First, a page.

When it comes to hurricanes and weather-related risks, specific security-related concerns should also be considered. “It’s important to train people on the protocols for when they need to work remotely,” Zajac says. “Generally speaking, you should be training users on security best practices, whether they are remote or in the office. But people are more distracted and thus susceptible to phishing and social engineering when they are remote.”

If people need to work from cloud workstations, personal devices or laptops, make sure they have a security suite, such as cloud-based anti-virus and anti-phishing protection. Make sure you have security software that doesn’t require people to be in the office. For example, if you are relying on your firewall to block malicious websites, it won’t help employees who are off the network. Use DNS protection with roaming device security for these scenarios.

An All-of-the-Above Approach

Murphy’s Law dictates that you’ll probably experience the data breach you’re not prepared for. Any form of data loss can have bad effects. So, if you’re too narrowly focused on just one threat, consider all the potential adverse events you could experience.

“Hackers are a constant threat and can have really big impacts in terms of data loss, productivity loss, compliance requirements, regulatory fines, brand damage and more,” Zajac says. “A coffee spill is a constant threat,” she warns, “but the damage is typically isolated. You still don’t want to rely on someone re-creating all of your work if a coffee spill or other localized damage even occurs, especially if it is the CEO’s laptop.” Zajac continues, “A hurricane is a rare and often well-predicted event, but the impact can be catastrophic. You can’t wait for a hurricane to build a plan.”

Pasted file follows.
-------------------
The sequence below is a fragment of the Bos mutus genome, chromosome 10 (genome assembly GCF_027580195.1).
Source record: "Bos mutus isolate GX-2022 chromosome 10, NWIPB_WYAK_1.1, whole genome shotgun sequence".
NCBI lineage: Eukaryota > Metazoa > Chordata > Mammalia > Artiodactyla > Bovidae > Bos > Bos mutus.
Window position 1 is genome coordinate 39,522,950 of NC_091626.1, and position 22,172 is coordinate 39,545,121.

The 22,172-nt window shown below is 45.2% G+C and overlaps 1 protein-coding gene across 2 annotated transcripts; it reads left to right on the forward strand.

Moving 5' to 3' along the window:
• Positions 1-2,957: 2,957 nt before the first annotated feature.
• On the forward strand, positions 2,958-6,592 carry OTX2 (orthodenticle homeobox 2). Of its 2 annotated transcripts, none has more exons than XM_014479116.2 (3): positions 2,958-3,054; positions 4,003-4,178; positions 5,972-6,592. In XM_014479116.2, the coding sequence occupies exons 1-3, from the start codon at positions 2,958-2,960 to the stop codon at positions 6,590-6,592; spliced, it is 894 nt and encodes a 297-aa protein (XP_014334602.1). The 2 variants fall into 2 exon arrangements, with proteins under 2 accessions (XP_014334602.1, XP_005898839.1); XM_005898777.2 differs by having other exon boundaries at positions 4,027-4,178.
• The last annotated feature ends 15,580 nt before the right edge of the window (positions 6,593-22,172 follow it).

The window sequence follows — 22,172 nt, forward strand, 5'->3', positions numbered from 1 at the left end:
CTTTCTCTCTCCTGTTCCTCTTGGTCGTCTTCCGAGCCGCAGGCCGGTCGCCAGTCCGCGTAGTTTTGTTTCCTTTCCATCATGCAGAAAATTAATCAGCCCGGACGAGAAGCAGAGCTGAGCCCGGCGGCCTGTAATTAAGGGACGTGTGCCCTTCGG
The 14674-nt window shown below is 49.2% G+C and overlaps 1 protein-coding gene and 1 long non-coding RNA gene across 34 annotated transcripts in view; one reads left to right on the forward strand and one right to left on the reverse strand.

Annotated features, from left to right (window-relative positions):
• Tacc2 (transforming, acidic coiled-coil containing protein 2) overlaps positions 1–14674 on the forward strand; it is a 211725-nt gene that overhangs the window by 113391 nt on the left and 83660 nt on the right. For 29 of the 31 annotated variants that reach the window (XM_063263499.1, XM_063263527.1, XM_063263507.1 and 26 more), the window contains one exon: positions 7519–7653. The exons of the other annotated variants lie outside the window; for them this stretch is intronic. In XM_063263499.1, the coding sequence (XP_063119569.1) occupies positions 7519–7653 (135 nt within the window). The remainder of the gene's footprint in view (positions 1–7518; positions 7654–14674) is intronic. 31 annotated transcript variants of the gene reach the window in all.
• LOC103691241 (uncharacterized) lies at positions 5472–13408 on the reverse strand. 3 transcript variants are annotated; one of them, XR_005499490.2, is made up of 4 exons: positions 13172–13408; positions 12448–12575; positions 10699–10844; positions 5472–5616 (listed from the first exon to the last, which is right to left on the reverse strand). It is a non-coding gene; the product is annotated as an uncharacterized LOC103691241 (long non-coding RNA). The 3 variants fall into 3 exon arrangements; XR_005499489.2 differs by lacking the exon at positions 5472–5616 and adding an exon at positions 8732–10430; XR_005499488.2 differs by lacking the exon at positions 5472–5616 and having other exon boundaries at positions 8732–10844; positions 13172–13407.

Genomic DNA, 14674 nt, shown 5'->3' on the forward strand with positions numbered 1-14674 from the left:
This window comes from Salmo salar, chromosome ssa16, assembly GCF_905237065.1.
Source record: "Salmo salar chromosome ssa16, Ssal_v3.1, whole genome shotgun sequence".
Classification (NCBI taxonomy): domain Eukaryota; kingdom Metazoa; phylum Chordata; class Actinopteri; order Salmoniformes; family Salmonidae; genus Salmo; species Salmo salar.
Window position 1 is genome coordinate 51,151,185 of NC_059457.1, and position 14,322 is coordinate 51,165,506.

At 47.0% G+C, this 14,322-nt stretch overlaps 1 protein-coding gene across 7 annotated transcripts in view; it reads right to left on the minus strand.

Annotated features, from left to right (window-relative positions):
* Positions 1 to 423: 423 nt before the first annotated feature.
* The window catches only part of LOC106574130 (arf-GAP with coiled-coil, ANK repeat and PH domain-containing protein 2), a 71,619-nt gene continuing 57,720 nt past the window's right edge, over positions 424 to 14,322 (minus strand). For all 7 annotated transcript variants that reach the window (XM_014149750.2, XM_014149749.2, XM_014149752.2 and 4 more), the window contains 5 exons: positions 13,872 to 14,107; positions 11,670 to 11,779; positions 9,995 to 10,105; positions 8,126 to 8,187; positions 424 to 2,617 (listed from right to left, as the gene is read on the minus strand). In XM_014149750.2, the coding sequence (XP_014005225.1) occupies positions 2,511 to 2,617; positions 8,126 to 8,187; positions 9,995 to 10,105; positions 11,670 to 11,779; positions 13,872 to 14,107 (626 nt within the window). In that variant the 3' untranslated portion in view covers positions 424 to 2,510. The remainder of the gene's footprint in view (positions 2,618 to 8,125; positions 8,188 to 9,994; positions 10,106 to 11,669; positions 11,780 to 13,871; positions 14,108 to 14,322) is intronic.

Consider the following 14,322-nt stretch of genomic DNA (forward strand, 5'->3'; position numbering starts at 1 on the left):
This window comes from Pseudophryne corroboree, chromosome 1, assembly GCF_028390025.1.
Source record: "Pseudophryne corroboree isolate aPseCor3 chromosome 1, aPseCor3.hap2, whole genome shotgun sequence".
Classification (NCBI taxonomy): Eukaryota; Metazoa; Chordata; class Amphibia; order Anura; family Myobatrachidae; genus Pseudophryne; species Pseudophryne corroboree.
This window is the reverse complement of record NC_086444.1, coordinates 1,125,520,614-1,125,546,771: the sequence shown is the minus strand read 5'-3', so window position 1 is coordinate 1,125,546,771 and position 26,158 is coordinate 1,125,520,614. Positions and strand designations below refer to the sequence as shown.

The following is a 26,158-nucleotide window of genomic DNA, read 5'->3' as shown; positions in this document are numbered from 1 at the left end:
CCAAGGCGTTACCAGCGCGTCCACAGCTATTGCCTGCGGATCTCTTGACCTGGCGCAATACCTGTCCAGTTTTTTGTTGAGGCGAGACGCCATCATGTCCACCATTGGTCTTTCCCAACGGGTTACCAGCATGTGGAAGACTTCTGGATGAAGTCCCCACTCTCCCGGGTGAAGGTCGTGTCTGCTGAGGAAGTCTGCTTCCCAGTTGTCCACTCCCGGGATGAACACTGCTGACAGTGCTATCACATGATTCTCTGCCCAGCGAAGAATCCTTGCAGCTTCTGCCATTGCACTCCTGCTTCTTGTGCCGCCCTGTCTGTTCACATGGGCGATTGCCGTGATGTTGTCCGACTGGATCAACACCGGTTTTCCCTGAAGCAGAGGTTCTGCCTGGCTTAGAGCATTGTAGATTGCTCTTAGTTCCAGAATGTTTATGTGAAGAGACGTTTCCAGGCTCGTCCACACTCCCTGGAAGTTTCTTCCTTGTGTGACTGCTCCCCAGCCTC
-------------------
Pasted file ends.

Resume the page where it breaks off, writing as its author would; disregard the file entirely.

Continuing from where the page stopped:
The good news is that a competent IT consultant can help you build a strategy, and a good vendor can protect you against many of these adverse events in one fell swoop.

Setting Expectations

There’s no backup without recovery. But how do you know if your recovery process is sufficient? It should align with the objectives you establish before disaster strikes.

“On an endpoint, you can typically get very fast file backup and recovery so that you only lose minutes of data and all files are available online in a web interface for fast access,” Zajac says. “For servers, you need to tier systems into mission-critical applications and use a very low RPO solution, such as DRaaS. Non-mission critical infrastructure can withstand a few hours or days to get running again.” Zajac suggests doing an impact analysis. If a given system is offline, how much will it cost your business?

Cloud Considerations

It’s not just devices that are worth protecting. Today, both personal and business users leverage the public cloud, like Microsoft 365 and Azure, for much of their storage and computing needs. A lot of people make the mistake of thinking cloud data is protected by the vendor. But this is not the case.

“Microsoft cannot tell the difference between accidental data loss and legitimate file deletions because the content is no longer relevant. It’s up to users and company admins to make this determination,” Zajac says. “Microsoft 365 credential attacks are on the rise. It’s only a matter of time before someone creates or spreads ransomware to Microsoft 365 native data. That won’t be a good day for anyone who doesn’t have a backup in place.”

Next Steps

Never let a good catastrophe, or the threat of one, go to waste. Use this hurricane season to make sure you have a robust cybersecurity and resilience plan. And not just for hurricanes, but for all the ways you can lose access to data.


Steven Jurczak is a product copywriter at Webroot, an OpenText company. Read more Webroot guest blogs here.

Return Home

No Comments

Leave a Reply

Your email address will not be published. Required fields are marked *